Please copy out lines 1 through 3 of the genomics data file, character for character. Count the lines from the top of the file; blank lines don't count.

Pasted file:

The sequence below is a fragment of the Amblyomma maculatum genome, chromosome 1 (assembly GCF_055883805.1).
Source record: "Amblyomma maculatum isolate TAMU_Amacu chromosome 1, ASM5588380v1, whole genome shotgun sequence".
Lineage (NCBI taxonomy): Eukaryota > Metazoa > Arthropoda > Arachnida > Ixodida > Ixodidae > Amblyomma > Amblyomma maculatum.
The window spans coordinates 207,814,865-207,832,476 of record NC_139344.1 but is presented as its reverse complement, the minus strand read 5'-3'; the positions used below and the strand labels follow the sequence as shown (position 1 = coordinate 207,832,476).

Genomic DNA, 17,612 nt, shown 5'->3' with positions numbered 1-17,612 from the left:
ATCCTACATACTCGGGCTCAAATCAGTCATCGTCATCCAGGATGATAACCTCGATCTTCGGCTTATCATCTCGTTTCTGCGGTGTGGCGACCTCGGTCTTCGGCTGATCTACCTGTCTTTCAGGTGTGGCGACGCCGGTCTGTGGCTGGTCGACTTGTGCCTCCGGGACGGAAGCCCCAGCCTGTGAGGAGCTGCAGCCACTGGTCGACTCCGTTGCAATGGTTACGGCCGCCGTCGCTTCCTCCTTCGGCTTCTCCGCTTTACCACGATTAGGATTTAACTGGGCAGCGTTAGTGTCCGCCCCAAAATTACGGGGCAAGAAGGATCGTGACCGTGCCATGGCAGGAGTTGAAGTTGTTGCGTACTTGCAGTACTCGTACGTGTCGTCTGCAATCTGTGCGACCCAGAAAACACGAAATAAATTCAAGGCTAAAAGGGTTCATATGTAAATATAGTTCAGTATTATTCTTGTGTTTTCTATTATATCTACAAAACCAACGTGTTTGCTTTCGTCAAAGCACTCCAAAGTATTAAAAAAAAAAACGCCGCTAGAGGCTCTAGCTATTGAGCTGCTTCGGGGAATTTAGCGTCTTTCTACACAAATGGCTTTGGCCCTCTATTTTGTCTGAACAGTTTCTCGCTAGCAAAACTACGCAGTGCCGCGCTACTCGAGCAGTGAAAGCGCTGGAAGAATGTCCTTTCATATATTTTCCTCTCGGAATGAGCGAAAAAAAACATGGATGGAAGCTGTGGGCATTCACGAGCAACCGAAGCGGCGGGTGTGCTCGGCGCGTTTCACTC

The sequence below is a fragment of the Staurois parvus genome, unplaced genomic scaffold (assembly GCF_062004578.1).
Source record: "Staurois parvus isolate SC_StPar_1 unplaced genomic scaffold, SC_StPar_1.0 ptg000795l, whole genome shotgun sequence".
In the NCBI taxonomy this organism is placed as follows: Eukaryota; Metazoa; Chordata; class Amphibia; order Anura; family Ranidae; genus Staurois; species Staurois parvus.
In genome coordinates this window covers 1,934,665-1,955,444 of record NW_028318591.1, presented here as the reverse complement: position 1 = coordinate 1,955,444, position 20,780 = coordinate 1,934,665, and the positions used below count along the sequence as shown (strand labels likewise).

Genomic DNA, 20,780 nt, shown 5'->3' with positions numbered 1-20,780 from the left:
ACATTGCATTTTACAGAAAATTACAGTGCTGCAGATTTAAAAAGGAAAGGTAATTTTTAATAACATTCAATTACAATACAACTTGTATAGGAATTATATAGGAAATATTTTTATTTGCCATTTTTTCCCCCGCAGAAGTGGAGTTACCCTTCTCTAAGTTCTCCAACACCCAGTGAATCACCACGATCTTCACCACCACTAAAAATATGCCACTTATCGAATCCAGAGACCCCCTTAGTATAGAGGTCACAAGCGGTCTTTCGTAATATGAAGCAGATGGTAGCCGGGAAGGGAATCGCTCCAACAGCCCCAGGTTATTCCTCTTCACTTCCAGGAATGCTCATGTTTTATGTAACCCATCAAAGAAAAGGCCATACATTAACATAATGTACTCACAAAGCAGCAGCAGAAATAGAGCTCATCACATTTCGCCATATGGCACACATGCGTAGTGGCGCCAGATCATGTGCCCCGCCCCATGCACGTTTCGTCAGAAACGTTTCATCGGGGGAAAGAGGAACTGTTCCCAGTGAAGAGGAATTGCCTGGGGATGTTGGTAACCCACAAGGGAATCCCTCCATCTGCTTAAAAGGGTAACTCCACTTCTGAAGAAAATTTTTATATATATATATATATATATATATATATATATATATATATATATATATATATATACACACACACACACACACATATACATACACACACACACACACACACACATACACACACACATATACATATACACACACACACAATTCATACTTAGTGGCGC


The sequence below is a fragment of the Amblyomma maculatum genome, chromosome 1 (assembly GCF_055883805.1).
Source record: "Amblyomma maculatum isolate TAMU_Amacu chromosome 1, ASM5588380v1, whole genome shotgun sequence".
Lineage (NCBI taxonomy): Eukaryota > Metazoa > Arthropoda > Arachnida > Ixodida > Ixodidae > Amblyomma > Amblyomma maculatum.